So technology has been moving to the “cloud” over the past number of years.  More and more of the applications, hardware and devices we use all utilize distributed technology to some degree or another.  Each year, top technology companies predict trends for the growth of cloud technologies.  It was interesting to see what some of the 2017 predictions have been so far.


IDC (International Data Corporation):

Total spending on IT infrastructure products (server, enterprise storage, and Ethernet switches) for deployment in cloud environments will increase 15.3% year over year in 2017 to $41.7B. IDC predicts that public cloud data centers will account for the majority of this spending ( 60.5%) while off-premises private cloud environments will represent 14.9% of spending. On-premises private clouds will account for 62.3% of spending on private cloud IT infrastructure and will grow 13.1% year over year in 2017.

Source: Spending on IT Infrastructure for Public Cloud Deployments Will Return to Double-Digit Growth in 2017, According to IDC.


Gartner:

Gartner predicts the worldwide public cloud services market will grow 18% in 2017 to $246.8B, up from $209.2B in 2016. Infrastructure-as-a-Service (IaaS) is projected to grow 36.8% in 2017 and reach $34.6B. Software-as-a-Service (SaaS) is expected to increase 20.1%, reaching $46.3B in 2017.

Source: Gartner Says Worldwide Public Cloud Services Market to Grow 18 Percent in 2017.


Forrester:

  • Cloud computing has been one of the most exciting and disruptive forces in the tech market in the past decade. And it’s no longer an adjunct technology bolted onto a traditional infrastructure as a place to build a few customer-facing apps. Cloud applications (SaaS), business services, and platforms (IaaS/PaaS) now power a full spectrum of digital capabilities, from the core enterprise systems powering the back office to the mobile apps delivering new customer experiences.
  • The cloud market will accelerate even faster in 2017. Enterprises use multiple clouds today, and they’ll use even more in 2017 as CIOs step up to orchestrate cloud ecosystems that connect employees, customers, partners, vendors, and devices to serve rising customer expectations.
  • Some will push further, shifting from being cloud adopters to becoming cloud companies themselves. Following early examples like GE or Bosch, these companies will become stewards of their own client and product ecosystems.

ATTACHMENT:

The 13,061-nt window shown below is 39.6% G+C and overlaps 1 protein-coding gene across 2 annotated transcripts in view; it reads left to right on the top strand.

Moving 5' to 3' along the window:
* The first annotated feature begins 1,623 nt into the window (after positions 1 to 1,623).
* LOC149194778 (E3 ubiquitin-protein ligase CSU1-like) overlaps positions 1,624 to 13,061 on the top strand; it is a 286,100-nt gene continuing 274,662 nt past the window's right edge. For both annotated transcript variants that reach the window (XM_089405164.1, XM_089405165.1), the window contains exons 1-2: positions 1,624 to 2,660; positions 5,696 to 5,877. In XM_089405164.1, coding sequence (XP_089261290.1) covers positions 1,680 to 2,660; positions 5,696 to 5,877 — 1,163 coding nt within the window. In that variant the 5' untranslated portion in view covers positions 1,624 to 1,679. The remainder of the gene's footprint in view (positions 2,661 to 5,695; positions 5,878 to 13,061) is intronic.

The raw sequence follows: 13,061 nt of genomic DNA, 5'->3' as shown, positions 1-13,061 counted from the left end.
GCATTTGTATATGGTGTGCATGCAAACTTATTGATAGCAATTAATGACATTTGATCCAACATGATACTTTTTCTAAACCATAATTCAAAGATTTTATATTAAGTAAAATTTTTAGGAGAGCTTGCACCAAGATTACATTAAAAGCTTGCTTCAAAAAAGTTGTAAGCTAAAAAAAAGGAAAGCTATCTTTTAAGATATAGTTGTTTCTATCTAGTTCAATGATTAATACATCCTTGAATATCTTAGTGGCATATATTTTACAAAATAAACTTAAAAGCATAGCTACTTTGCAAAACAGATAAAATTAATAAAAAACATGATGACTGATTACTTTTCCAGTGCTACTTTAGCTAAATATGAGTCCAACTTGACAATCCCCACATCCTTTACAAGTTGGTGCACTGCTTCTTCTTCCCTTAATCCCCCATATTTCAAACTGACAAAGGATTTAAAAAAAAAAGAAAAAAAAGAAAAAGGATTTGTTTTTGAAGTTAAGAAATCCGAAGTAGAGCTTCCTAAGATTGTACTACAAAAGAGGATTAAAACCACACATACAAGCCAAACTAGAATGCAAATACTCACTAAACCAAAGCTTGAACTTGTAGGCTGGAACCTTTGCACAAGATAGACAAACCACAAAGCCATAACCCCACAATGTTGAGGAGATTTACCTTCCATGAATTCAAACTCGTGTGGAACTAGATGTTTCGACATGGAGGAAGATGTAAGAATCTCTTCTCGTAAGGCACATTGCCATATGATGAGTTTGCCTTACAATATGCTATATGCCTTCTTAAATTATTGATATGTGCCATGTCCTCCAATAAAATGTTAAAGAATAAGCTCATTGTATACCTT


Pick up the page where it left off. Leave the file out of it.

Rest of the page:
• Cloud expansion will exacerbate the cloud management challenge, pushing CIOs to also aggressively tap new and maturing enterprise-grade security, networking, and container solutions

Source: 2017 Predictions: Dynamics That Will Shape The Future In The Age Of The Customer


Oracle:

  • Cloud-based mission-critical workloads will take off.  Cloud has long promised the migration of all enterprise production workloads. But that migration has yet to happen. The chief barrier to cloud migration remains a lack of commitment and recourse to support production service-level agreements. On one hand, cloud providers are limiting their accountability as they lack the talent to support custom portfolios. On the other, they’re failing to provide sufficient control into the public data center to self-manage service-level agreements. The IaaS provider best equipped to take more responsibility and deliver the control tenants demand will be the one to drive cloud migration in 2017.
  • Corporate-owned data center numbers will plummet.  As organizations focus their IT spending on cloud computing, they’ll begin to migrate their workloads from corporate-owned data centers to purpose-built facilities, managed and run by enterprise cloud providers. Mark Hurd predicts that we’ll see corporate-owned data center numbers fall 80 percent by 2025, and that the same percentage of IT spending will be devoted to cloud services.
  • Enterprise cloud becomes the most secure place for IT processing.  This year’s threat landscape will be highly changeable. External threats—coupled with the need for better governance and privacy mandates—will make security a key priority for all lines of business. In years past, security was a major barrier to cloud investment. Data sovereignty, data privacy, and control issues deterred many organizations from pursuing cloud adoption. But in the future, those very same concerns will be the things that draw new organizations to the cloud.
  • Digital Transformation becomes the norm.  Our world is becoming increasingly digitally connected, and it’s transforming the way we live, work, and play. These same technological advancements provide unprecedented opportunities for businesses to expand, innovate, and create new value. Sectors including healthcare, manufacturing, and even urban planning have been reimagined and redefined by the cloud. To realize these opportunities, today’s enterprises must not only develop new cloud-ready tools, but also put digital at the center of their businesses. Hidden within today’s digital connections are the solutions to our most urgent business challenges.